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Unsafe neighborhoods linked to children’s asthma through caregiver stress

Published: October 06, 2021

Children living in low-income urban environments experience a higher risk of uncontrolled asthma. A body of research has linked neighborhood characteristics (for example, exposure to violence and crime in the neighborhood) to children’s asthma outcomes. Another area of research has found associations between family-level factors, such as caregiver depression, and children’s asthma morbidity. However, limited research has examined the connection between neighborhood-level and family-level factors in children’s asthma outcomes.

In an article recently published in The Journal of Allergy and Clinical Immunology: In Practice, Rodríguez et al. analyzed baseline data from 140 families who participated in the Baltimore Regional Housing Partnership, an urban housing mobility program that supports families living in high-poverty neighborhoods with moving to low-poverty neighborhoods. The researchers examined the associations of caregiver-reported neighborhood safety, stress and depressive symptoms, and children’s asthma morbidity in children between the ages of 5 and 17 with persistent asthma or a recent exacerbation. The analyses aimed to determine whether the association between neighborhood safety and children’s asthma outcomes was mediated through caregiver stress and depressive symptoms.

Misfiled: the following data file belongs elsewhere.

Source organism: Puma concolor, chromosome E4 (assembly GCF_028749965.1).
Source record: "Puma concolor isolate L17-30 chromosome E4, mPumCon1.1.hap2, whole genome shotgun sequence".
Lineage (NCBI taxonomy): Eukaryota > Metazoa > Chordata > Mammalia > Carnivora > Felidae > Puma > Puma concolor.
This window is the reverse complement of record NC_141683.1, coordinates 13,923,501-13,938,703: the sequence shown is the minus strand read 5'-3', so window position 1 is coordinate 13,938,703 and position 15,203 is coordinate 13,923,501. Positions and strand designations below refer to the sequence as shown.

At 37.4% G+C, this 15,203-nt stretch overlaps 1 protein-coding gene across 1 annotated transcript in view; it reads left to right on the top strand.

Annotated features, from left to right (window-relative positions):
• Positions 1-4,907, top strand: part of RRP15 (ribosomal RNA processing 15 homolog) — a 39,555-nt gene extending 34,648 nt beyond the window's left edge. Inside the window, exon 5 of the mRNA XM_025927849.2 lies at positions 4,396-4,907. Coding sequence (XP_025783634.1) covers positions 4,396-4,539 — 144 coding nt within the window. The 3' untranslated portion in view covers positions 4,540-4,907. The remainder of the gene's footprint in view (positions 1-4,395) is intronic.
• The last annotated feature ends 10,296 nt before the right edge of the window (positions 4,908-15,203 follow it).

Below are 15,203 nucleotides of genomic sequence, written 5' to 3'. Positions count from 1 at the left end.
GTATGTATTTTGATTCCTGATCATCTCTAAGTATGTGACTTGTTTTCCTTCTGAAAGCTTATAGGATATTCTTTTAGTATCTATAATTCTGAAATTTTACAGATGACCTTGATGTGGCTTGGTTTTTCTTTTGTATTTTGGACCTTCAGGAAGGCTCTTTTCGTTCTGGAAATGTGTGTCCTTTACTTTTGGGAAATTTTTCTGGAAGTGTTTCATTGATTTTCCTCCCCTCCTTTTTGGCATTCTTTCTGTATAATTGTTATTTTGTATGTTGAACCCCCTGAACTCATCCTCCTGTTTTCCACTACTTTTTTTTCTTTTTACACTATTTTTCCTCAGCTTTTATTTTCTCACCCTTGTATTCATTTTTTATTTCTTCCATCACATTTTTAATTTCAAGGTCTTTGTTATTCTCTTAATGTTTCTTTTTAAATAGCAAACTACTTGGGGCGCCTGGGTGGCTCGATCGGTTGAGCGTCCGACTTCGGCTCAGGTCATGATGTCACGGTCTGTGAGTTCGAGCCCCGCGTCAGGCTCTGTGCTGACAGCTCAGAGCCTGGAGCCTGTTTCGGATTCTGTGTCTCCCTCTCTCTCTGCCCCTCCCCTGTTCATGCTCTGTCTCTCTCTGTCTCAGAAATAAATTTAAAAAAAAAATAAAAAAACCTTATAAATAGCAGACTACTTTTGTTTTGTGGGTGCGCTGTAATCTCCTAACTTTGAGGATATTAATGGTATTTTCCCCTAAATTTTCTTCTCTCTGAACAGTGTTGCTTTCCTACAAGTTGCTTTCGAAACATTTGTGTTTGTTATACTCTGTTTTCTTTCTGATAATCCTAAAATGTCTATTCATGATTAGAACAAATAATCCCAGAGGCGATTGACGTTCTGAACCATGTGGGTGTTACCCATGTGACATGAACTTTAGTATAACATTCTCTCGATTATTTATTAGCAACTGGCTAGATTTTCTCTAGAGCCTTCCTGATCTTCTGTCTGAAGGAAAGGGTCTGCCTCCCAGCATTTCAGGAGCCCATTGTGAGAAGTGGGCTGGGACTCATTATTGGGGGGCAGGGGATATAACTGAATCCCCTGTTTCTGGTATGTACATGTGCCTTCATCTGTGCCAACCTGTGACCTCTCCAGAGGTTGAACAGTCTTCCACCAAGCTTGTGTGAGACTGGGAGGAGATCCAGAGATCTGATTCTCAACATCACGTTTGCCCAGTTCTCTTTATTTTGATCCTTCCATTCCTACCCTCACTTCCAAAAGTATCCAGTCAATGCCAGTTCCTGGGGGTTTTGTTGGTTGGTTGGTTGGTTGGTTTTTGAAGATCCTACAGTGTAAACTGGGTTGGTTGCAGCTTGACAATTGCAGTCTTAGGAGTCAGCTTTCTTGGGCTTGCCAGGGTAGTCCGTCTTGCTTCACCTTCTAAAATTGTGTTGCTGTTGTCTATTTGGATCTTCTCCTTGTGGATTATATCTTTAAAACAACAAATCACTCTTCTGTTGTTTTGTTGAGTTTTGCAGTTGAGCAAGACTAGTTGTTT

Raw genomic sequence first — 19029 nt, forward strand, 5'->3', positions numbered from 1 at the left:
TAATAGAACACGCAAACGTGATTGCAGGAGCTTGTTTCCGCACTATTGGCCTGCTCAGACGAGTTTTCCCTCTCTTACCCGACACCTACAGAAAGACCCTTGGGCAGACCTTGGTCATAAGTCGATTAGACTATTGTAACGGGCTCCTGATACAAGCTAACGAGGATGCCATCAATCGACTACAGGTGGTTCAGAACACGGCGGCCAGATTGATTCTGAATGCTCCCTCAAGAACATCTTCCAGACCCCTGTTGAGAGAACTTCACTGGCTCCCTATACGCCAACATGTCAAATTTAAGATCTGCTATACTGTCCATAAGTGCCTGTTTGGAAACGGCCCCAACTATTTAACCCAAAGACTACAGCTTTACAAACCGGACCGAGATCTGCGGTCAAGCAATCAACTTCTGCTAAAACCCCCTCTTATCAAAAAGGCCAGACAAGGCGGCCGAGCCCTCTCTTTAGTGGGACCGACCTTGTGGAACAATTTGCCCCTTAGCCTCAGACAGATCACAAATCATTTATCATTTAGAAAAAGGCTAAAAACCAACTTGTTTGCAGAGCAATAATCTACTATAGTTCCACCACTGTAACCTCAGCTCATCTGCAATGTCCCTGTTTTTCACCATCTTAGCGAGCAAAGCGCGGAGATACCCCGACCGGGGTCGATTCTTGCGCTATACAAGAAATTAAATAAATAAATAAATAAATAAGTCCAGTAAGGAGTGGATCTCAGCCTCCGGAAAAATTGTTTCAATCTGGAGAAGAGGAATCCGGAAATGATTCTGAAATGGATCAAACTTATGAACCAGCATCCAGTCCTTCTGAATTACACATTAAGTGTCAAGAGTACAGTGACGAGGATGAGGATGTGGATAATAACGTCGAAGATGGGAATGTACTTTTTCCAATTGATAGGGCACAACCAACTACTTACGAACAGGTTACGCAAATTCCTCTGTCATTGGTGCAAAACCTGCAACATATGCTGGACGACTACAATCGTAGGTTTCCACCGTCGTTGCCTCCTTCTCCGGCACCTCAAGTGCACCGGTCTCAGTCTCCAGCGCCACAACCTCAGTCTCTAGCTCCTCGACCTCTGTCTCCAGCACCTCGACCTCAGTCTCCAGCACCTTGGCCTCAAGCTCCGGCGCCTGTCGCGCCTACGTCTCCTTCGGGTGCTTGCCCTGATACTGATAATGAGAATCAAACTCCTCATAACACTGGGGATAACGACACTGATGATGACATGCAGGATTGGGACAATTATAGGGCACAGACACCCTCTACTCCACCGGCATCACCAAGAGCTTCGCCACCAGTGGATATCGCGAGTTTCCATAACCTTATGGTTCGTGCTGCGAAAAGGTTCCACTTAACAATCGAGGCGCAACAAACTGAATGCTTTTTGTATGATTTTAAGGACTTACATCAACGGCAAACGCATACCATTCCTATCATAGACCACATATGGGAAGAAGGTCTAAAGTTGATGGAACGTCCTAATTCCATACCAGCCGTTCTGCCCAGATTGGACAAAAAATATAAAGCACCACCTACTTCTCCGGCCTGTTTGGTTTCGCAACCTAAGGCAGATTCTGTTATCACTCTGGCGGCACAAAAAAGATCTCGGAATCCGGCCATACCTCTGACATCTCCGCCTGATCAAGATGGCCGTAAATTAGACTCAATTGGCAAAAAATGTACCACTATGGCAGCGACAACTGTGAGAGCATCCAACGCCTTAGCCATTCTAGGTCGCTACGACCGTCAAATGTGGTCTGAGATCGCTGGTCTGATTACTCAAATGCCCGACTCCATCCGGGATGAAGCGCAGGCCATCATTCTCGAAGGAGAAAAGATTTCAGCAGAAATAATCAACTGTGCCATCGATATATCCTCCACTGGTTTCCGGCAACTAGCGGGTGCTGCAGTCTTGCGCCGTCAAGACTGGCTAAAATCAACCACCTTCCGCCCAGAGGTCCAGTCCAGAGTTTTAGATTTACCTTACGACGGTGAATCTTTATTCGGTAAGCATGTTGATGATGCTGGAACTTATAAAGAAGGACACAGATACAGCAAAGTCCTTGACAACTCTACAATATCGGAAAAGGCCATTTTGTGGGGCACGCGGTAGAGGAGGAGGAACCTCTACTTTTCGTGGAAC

Children in the study experienced one of three common asthma symptoms (coughing, wheezing, or chest tightness, nocturnal awakening, or slowed activity) for an average of 7.1 days within a two-week period. Most caregivers rated their neighborhoods as safe or very safe, although about a third rated them as unsafe or very unsafe. Lower neighborhood safety, and higher caregiver stress and depressive symptoms, were each associated with higher asthma symptoms, but not exacerbations, after accounting for children’s age and sex. For children living in unsafe or very unsafe neighborhoods (but not safe or very safe neighborhoods), caregiver stress partially accounted for the association between neighborhood safety and children’s asthma symptoms. The results suggest that children with asthma may benefit most from interventions at multiple levels, including both the family and neighborhood systems.  

The Journal of Allergy and Clinical Immunology: In Practice is an official journal of the AAAAI, focusing on practical information for the practicing clinician.

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